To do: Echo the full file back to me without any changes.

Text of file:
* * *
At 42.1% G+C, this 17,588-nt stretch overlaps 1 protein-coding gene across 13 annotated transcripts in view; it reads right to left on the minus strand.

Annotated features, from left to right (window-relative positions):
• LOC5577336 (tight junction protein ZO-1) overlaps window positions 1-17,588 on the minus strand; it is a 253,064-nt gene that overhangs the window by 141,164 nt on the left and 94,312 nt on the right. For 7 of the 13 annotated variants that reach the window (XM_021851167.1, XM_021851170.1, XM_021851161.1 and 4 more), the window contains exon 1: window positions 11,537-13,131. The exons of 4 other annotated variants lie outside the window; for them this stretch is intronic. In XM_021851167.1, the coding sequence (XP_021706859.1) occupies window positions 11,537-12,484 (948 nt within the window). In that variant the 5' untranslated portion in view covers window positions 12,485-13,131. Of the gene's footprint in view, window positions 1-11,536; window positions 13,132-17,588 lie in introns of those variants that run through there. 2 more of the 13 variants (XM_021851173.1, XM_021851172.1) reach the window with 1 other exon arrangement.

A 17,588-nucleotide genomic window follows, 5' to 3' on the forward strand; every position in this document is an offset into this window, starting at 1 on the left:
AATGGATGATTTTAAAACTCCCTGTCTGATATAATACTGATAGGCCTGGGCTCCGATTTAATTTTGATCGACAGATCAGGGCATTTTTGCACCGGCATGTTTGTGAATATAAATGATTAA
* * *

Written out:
At 42.1% G+C, this 17,588-nt stretch overlaps 1 protein-coding gene across 13 annotated transcripts in view; it reads right to left on the minus strand.

Annotated features, from left to right (window-relative positions):
• LOC5577336 (tight junction protein ZO-1) overlaps window positions 1-17,588 on the minus strand; it is a 253,064-nt gene that overhangs the window by 141,164 nt on the left and 94,312 nt on the right. For 7 of the 13 annotated variants that reach the window (XM_021851167.1, XM_021851170.1, XM_021851161.1 and 4 more), the window contains exon 1: window positions 11,537-13,131. The exons of 4 other annotated variants lie outside the window; for them this stretch is intronic. In XM_021851167.1, the coding sequence (XP_021706859.1) occupies window positions 11,537-12,484 (948 nt within the window). In that variant the 5' untranslated portion in view covers window positions 12,485-13,131. Of the gene's footprint in view, window positions 1-11,536; window positions 13,132-17,588 lie in introns of those variants that run through there. 2 more of the 13 variants (XM_021851173.1, XM_021851172.1) reach the window with 1 other exon arrangement.

A 17,588-nucleotide genomic window follows, 5' to 3' on the forward strand; every position in this document is an offset into this window, starting at 1 on the left:
AATGGATGATTTTAAAACTCCCTGTCTGATATAATACTGATAGGCCTGGGCTCCGATTTAATTTTGATCGACAGATCAGGGCATTTTTGCACCGGCATGTTTGTGAATATAAATGATTAA